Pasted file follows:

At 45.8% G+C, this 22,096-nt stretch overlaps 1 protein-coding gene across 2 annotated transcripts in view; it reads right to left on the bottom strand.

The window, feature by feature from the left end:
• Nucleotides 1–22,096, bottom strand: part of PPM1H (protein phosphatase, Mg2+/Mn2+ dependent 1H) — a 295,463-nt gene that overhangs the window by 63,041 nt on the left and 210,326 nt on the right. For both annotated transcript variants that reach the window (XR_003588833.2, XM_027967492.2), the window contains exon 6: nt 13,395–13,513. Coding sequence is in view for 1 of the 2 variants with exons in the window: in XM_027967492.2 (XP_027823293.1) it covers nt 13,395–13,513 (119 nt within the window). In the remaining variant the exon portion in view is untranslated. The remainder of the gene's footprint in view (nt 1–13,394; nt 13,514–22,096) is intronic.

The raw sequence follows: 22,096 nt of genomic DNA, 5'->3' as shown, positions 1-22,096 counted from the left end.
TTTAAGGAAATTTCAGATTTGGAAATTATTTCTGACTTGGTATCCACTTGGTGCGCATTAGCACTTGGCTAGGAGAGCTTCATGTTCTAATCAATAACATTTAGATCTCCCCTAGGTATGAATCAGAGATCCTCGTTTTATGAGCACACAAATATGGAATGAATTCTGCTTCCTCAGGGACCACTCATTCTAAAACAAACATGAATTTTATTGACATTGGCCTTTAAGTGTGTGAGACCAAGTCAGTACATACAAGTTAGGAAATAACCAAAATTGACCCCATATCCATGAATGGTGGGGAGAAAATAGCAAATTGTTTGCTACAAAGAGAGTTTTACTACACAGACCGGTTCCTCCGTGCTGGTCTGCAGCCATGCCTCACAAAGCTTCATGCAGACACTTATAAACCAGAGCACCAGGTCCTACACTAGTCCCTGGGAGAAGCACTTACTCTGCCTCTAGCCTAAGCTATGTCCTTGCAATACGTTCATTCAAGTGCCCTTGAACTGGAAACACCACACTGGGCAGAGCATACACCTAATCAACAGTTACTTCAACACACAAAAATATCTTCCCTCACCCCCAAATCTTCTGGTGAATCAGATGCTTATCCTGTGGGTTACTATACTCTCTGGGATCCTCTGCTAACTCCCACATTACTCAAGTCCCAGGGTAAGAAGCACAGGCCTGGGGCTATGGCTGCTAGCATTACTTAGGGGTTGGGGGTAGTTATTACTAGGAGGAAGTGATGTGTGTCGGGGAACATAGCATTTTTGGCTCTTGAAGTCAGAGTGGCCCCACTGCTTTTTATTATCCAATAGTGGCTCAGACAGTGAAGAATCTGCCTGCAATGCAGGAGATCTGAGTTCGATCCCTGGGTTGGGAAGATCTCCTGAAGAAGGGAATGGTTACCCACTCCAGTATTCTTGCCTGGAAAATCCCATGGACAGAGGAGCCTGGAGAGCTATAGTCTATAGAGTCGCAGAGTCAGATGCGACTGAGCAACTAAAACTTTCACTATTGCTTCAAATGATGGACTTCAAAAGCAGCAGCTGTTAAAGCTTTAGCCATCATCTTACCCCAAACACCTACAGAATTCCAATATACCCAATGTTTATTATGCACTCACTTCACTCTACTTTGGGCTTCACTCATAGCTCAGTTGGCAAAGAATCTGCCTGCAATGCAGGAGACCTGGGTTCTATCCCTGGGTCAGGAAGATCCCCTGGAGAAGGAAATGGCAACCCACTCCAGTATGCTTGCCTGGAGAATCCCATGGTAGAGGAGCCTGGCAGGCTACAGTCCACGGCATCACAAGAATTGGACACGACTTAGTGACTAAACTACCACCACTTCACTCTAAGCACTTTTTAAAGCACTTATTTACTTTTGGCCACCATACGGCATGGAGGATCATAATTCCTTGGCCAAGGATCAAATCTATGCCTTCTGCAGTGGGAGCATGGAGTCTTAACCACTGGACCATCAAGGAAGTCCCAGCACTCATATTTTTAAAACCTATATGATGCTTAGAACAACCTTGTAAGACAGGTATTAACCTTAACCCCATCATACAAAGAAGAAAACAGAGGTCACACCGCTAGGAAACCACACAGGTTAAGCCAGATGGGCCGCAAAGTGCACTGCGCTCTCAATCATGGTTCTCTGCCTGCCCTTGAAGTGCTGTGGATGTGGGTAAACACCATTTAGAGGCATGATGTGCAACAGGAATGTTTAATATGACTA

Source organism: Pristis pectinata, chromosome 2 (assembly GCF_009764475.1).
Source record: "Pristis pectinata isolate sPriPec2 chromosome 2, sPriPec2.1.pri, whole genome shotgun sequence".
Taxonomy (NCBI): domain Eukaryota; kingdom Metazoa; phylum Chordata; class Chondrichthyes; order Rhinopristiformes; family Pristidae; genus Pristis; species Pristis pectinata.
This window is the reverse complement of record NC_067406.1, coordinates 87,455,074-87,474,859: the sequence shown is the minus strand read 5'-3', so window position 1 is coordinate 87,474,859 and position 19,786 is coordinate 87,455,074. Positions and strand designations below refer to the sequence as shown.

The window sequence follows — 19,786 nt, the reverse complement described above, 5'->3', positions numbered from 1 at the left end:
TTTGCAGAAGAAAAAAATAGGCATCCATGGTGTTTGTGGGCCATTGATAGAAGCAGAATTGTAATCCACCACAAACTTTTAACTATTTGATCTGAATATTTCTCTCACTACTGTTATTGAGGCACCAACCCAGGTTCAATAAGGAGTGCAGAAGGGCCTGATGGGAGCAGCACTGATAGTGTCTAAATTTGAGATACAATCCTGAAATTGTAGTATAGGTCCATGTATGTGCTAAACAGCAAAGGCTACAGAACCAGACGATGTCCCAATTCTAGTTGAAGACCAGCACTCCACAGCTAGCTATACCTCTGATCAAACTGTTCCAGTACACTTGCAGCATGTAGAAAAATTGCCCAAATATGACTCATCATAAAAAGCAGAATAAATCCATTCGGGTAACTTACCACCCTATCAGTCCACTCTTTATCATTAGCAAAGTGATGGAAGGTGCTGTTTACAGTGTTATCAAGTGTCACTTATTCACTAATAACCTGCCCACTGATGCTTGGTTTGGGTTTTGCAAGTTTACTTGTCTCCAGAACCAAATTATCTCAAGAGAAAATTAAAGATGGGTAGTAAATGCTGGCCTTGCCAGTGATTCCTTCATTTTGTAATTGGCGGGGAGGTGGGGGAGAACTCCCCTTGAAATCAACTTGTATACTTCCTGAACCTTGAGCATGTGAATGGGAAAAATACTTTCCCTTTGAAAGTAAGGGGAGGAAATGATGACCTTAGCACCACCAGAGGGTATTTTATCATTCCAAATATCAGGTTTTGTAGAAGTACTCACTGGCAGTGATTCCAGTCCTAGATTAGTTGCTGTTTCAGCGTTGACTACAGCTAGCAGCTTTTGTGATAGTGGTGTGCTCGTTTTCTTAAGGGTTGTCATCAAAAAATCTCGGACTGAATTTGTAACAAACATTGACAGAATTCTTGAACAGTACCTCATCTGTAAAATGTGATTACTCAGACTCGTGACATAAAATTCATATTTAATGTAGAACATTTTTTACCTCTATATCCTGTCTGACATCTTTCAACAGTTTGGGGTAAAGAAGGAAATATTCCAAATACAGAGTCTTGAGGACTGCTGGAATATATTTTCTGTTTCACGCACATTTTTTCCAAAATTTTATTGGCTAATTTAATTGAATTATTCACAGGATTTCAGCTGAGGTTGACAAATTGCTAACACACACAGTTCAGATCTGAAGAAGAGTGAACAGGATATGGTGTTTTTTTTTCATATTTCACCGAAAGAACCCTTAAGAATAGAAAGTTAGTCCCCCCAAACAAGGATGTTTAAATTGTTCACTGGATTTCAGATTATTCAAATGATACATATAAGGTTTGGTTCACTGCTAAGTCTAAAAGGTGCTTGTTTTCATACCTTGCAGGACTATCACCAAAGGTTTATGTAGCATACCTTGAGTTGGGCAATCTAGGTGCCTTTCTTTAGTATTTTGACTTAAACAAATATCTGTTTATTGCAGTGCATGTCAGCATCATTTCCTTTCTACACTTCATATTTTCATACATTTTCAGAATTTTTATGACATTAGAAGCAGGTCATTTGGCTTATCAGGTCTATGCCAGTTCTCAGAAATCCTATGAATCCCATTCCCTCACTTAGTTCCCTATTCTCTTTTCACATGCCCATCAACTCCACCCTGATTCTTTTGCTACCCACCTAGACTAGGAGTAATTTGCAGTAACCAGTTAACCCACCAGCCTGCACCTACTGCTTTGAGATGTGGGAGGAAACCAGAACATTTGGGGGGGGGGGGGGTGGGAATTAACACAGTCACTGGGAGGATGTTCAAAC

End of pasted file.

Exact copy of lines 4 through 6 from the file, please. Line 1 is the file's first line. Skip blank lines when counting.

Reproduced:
The raw sequence follows: 22,096 nt of genomic DNA, 5'->3' as shown, positions 1-22,096 counted from the left end.
TTTAAGGAAATTTCAGATTTGGAAATTATTTCTGACTTGGTATCCACTTGGTGCGCATTAGCACTTGGCTAGGAGAGCTTCATGTTCTAATCAATAACATTTAGATCTCCCCTAGGTATGAATCAGAGATCCTCGTTTTATGAGCACACAAATATGGAATGAATTCTGCTTCCTCAGGGACCACTCATTCTAAAACAAACATGAATTTTATTGACATTGGCCTTTAAGTGTGTGAGACCAAGTCAGTACATACAAGTTAGGAAATAACCAAAATTGACCCCATATCCATGAATGGTGGGGAGAAAATAGCAAATTGTTTGCTACAAAGAGAGTTTTACTACACAGACCGGTTCCTCCGTGCTGGTCTGCAGCCATGCCTCACAAAGCTTCATGCAGACACTTATAAACCAGAGCACCAGGTCCTACACTAGTCCCTGGGAGAAGCACTTACTCTGCCTCTAGCCTAAGCTATGTCCTTGCAATACGTTCATTCAAGTGCCCTTGAACTGGAAACACCACACTGGGCAGAGCATACACCTAATCAACAGTTACTTCAACACACAAAAATATCTTCCCTCACCCCCAAATCTTCTGGTGAATCAGATGCTTATCCTGTGGGTTACTATACTCTCTGGGATCCTCTGCTAACTCCCACATTACTCAAGTCCCAGGGTAAGAAGCACAGGCCTGGGGCTATGGCTGCTAGCATTACTTAGGGGTTGGGGGTAGTTATTACTAGGAGGAAGTGATGTGTGTCGGGGAACATAGCATTTTTGGCTCTTGAAGTCAGAGTGGCCCCACTGCTTTTTATTATCCAATAGTGGCTCAGACAGTGAAGAATCTGCCTGCAATGCAGGAGATCTGAGTTCGATCCCTGGGTTGGGAAGATCTCCTGAAGAAGGGAATGGTTACCCACTCCAGTATTCTTGCCTGGAAAATCCCATGGACAGAGGAGCCTGGAGAGCTATAGTCTATAGAGTCGCAGAGTCAGATGCGACTGAGCAACTAAAACTTTCACTATTGCTTCAAATGATGGACTTCAAAAGCAGCAGCTGTTAAAGCTTTAGCCATCATCTTACCCCAAACACCTACAGAATTCCAATATACCCAATGTTTATTATGCACTCACTTCACTCTACTTTGGGCTTCACTCATAGCTCAGTTGGCAAAGAATCTGCCTGCAATGCAGGAGACCTGGGTTCTATCCCTGGGTCAGGAAGATCCCCTGGAGAAGGAAATGGCAACCCACTCCAGTATGCTTGCCTGGAGAATCCCATGGTAGAGGAGCCTGGCAGGCTACAGTCCACGGCATCACAAGAATTGGACACGACTTAGTGACTAAACTACCACCACTTCACTCTAAGCACTTTTTAAAGCACTTATTTACTTTTGGCCACCATACGGCATGGAGGATCATAATTCCTTGGCCAAGGATCAAATCTATGCCTTCTGCAGTGGGAGCATGGAGTCTTAACCACTGGACCATCAAGGAAGTCCCAGCACTCATATTTTTAAAACCTATATGATGCTTAGAACAACCTTGTAAGACAGGTATTAACCTTAACCCCATCATACAAAGAAGAAAACAGAGGTCACACCGCTAGGAAACCACACAGGTTAAGCCAGATGGGCCGCAAAGTGCACTGCGCTCTCAATCATGGTTCTCTGCCTGCCCTTGAAGTGCTGTGGATGTGGGTAAACACCATTTAGAGGCATGATGTGCAACAGGAATGTTTAATATGACTA

Source organism: Pristis pectinata, chromosome 2 (assembly GCF_009764475.1).